Los Angeles upscale grocery store chain Erewhon has launched its own clean beauty range as it expands its status as the most influential market in the country.
Erewhon is a Los Angeles mainstay, with seven stores and growing. Known for its not-exactly-cheap tonic bar, emphasis on fresh, local, and organic ingredients, it’s a beloved destination, and a top trend predicted to influence 2022. It seems to be making good on that responsibility with the launch of its new vegan skincare range.
Plug “Erewhon” into Google’s search bar and you’ll see stories covering celebrity after celebrity spotted at the market. Like the celebrity-filled town, Erewhon is a star in its own right, so it only makes sense that it’s capitalizing on the latest celebrity trend: launching a clean skincare line.
Erewhon’s new six-piece skincare range is wildcrafted, organic, and vegan, and features two cleansers, two serums, a toner, an exfoliant, and a moisturizer.
“All ingredients are non-toxic and free of harsh chemicals and synthetics, sulfates, artificial fragrances or colors, animal products, or gluten,” the company said in an email.
“The Erewhon Skincare line is handcrafted in small batches, using wildcrafted and organic ingredients such as buddleja extract, hyaluronic acid, sea buckthorn berry oil and yerba santa.”
The company says the products are all bottled in Miron violet glass bottles and jars to protect the botanical ingredients.
The move builds on “the Erewhon effect”—the chain’s ability to dictate trends and tastes that change the way consumers shop as well as how manufacturers produce.
“The store seems tailor-made for today’s influencer culture,” Max Berlinger wrote in the New York Times last year. “Its fastidiously curated assortment, where foods are lit like fashion editorials and are often some combination of organic, gluten-free, biodynamic, free-range and vegan, makes it ripe for snarky quips.”
Berlinger gives Covid credit for elevating Erewhon’s profile as bars and restaurants were shuttered, the supermarket, especially ones with outdoor seating, became places to socialize and feel normal. But Erewhon was retail celebrity long before the shutdown, having expanded from its original West Hollywood location to Venice and Santa Monica and filling the void left in the wake of the Amazon takeover of Whole Foods. (It’s been around since the 1960s, first opening in Boston before coming to LA in 1969.)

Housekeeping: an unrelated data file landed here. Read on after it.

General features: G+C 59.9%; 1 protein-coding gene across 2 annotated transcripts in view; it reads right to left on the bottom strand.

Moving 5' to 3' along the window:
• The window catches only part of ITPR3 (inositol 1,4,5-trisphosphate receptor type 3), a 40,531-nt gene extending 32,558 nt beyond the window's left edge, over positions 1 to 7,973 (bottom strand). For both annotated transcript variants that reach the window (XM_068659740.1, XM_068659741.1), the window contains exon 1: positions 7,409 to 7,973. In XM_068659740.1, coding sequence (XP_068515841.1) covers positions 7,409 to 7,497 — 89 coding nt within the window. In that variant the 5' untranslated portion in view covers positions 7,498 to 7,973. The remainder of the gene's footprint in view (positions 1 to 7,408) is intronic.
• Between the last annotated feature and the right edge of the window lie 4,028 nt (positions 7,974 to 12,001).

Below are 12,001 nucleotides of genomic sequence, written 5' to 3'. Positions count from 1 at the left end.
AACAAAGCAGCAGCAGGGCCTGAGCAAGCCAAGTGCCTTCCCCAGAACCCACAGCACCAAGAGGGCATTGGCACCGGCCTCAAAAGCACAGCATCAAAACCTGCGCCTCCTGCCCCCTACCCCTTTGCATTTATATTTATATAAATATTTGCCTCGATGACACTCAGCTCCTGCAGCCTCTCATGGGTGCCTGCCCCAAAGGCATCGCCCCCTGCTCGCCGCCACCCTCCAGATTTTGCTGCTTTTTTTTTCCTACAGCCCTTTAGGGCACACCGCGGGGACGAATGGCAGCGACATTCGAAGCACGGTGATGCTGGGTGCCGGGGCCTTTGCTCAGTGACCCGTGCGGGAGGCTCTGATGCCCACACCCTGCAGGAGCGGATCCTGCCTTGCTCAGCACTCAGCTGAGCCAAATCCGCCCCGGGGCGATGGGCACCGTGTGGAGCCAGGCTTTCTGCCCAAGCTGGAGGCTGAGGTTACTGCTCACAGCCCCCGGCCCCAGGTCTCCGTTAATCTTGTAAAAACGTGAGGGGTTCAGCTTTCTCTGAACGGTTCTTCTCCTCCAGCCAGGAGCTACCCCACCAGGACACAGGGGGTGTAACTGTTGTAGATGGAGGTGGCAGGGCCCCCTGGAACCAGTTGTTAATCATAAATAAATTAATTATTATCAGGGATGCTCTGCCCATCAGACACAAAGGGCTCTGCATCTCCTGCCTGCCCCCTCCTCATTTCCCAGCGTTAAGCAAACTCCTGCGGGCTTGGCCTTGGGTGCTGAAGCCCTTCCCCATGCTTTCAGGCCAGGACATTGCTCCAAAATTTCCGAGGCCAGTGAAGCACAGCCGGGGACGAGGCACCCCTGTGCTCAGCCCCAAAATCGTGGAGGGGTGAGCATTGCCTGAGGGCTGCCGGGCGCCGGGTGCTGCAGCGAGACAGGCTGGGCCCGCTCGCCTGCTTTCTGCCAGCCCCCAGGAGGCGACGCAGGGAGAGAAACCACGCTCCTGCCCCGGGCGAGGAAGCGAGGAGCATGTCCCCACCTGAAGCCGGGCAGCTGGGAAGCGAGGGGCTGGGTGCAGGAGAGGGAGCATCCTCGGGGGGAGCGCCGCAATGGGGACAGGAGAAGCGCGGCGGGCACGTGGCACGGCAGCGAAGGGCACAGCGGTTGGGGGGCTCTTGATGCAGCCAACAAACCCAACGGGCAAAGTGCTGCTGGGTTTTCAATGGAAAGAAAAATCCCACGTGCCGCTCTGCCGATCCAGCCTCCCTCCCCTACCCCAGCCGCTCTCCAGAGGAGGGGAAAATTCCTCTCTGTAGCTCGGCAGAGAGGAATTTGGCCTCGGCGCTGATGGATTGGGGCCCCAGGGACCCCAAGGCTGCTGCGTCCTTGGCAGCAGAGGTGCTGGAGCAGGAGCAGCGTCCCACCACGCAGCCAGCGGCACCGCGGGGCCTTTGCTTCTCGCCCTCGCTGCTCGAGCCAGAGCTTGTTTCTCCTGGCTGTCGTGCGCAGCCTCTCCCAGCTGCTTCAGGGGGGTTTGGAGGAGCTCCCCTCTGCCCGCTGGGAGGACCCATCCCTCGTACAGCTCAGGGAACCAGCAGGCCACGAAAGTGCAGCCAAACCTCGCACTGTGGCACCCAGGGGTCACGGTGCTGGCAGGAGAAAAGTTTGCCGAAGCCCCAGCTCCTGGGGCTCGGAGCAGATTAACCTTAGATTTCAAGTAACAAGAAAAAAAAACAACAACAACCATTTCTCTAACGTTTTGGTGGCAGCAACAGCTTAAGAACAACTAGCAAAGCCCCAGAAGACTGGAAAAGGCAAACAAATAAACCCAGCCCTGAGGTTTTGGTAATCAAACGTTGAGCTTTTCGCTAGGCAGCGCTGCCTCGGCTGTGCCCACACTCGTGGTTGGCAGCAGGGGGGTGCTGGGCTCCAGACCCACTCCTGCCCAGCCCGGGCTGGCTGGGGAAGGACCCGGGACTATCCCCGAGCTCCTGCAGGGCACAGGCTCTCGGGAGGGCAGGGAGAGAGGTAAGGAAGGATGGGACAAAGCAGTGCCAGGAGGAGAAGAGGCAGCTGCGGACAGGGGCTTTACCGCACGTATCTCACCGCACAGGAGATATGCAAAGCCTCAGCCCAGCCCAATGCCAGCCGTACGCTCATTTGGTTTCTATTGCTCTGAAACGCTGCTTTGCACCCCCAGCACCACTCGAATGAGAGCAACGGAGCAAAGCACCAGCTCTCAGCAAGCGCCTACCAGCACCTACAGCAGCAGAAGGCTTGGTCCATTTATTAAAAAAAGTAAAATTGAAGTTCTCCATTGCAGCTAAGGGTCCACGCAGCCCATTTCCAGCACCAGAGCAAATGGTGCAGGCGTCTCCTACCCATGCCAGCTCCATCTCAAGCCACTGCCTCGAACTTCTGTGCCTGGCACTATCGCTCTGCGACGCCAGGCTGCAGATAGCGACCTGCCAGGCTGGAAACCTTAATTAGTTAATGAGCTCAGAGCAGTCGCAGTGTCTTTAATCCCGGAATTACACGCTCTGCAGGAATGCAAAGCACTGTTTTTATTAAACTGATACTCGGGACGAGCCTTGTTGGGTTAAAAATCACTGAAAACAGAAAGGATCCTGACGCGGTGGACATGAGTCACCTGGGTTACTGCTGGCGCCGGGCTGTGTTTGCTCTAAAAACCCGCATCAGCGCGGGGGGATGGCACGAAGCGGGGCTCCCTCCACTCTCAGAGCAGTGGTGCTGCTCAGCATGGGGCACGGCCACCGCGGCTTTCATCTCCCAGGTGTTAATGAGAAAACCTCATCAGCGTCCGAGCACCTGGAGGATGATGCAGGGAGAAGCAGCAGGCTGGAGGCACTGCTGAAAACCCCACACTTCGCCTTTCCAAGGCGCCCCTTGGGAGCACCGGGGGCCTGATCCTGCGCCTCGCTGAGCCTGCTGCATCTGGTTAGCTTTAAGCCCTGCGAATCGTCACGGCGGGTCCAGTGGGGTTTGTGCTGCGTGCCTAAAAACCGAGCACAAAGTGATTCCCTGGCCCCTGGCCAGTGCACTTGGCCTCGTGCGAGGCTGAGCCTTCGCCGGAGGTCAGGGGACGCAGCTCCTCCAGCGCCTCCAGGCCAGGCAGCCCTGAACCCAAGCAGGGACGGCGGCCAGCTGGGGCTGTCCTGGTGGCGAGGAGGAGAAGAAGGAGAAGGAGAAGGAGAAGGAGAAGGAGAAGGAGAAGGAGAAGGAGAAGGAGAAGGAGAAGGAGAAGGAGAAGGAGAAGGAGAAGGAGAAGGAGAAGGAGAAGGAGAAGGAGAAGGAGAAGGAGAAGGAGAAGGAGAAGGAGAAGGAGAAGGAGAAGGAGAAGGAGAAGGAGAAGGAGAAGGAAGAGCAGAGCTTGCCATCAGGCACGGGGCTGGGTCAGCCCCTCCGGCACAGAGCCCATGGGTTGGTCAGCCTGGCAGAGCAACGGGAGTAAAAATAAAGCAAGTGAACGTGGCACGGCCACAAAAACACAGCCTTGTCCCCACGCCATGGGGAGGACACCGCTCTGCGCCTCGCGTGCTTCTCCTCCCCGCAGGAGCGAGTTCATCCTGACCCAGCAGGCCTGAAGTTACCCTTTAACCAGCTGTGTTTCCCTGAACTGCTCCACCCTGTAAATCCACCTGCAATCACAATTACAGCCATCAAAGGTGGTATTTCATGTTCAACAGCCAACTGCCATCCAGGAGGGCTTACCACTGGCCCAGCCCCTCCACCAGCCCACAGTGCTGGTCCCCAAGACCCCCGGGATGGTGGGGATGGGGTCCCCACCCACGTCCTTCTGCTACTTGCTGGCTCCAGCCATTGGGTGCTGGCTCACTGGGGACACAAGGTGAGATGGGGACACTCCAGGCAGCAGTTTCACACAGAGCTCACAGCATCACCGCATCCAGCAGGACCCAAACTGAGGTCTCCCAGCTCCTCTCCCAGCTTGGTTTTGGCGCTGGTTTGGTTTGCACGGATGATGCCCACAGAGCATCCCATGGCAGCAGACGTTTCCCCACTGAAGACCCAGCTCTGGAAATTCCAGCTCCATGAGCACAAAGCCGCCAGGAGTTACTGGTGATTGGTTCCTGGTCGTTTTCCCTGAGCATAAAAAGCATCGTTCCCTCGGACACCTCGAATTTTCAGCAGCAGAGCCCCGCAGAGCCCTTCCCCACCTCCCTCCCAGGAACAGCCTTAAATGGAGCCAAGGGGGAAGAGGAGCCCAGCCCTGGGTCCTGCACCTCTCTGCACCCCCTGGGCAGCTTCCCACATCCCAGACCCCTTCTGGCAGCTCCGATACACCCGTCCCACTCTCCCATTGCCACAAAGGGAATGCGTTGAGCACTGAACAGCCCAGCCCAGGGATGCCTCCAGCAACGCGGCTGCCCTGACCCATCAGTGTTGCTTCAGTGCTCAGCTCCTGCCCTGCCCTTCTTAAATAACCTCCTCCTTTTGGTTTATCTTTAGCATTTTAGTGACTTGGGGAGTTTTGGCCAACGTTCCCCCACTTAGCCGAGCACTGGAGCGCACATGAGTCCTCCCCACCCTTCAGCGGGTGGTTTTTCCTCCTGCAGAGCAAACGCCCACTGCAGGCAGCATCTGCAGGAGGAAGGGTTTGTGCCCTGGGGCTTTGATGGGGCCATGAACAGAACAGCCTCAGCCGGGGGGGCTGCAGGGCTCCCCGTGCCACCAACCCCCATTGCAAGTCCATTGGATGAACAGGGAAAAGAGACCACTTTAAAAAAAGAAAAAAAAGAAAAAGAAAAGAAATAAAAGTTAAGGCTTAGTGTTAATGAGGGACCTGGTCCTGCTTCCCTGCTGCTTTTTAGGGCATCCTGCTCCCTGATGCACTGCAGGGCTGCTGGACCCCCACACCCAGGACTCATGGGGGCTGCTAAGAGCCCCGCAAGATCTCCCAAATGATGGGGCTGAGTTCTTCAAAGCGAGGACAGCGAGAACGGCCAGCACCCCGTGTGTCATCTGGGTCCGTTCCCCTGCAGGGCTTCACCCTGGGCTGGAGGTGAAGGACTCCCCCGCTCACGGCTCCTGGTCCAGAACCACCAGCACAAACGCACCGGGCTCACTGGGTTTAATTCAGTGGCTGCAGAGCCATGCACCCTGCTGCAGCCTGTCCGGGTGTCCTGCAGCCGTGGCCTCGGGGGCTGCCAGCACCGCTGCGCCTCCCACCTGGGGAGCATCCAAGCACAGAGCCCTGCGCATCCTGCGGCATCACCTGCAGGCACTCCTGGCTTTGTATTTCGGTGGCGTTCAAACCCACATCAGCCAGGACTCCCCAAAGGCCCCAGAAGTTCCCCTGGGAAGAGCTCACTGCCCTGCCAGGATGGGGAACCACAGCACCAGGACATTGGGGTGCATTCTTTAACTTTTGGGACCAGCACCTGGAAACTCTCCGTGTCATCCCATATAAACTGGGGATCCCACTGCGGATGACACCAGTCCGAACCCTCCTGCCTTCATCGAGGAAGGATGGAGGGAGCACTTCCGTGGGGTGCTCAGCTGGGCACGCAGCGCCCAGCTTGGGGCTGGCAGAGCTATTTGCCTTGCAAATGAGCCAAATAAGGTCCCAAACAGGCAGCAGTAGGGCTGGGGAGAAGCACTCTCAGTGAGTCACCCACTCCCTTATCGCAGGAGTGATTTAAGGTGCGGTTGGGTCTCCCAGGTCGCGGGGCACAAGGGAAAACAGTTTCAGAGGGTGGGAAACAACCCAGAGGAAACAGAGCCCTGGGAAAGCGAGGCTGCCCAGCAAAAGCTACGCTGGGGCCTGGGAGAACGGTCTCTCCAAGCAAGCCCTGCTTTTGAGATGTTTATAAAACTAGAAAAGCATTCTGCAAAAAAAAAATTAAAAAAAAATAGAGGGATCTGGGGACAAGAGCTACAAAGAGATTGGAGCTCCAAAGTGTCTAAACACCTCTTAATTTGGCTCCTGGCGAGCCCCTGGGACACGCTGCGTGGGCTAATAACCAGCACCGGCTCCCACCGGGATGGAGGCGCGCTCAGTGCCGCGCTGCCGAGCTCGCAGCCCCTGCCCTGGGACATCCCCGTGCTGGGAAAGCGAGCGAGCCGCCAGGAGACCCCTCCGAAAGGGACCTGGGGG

Los Angeles is known for its healthy food scene—California grows most of the fresh fruits and vegetables in the country—and the year-round warm weather is conducive to fresh food. And while farmers’ markets in the town can be a who’s who destination in addition to the best place to do your weekly produce shopping, they’re not in the same place every day. They don’t sell designer laundry detergent or biodynamic wine. Locals need a local market. And for the pseudo-spiritual or health-obsessed consumer, that’s Erewhon.
“Erewhon has a slightly Moon Juice quality about it,” Farley Elliott, an editor at Eater LA, told Berlinger, “where everything is so over-the-top, but in an earnest way that makes it feel only possible in Los Angeles.”
It’s succeeded in being both true to its roots—a small health food store focused on eclectic products—and feeling completely modern. “It’s a paradox for a health food store to be cool,” Jason Widener, a vice president at Erewhon, told the Times.
“You see, Erewhon isn’t just a one-stop shop for the gluten-and sugar-intolerant; it has become the physical incarnation of our cultural cascade into virtuous eating,” Naomi Fry wrote for Vogue in 2019.
Clean beauty brands founded by celebrities are popping up left and right. In just the last several weeks there have been launches from former No Doubt frontwoman Gwen Stefani, Scarlett Johannson, and a new sunscreen brand from supermodel Winnie Harlow, to name a few.
Like Erewhon, the celebrities are driven to provide their customers and fans with something distinct—the feeling of being niche even if it’s a product widely available.
There’s Dr. Bronner’s, of course—certainly an Erewhon staple—but the search is still on for a skincare brand with an unwavering cool factor like Erewhon.
There’s Tata Harper, or Fenty Beauty—both empires in their own right—but for the uber-sustainable LA set, it seems the jury’s still out on identifying the hip, conscious, and clean skincare brand. So, why not make it Erewhon?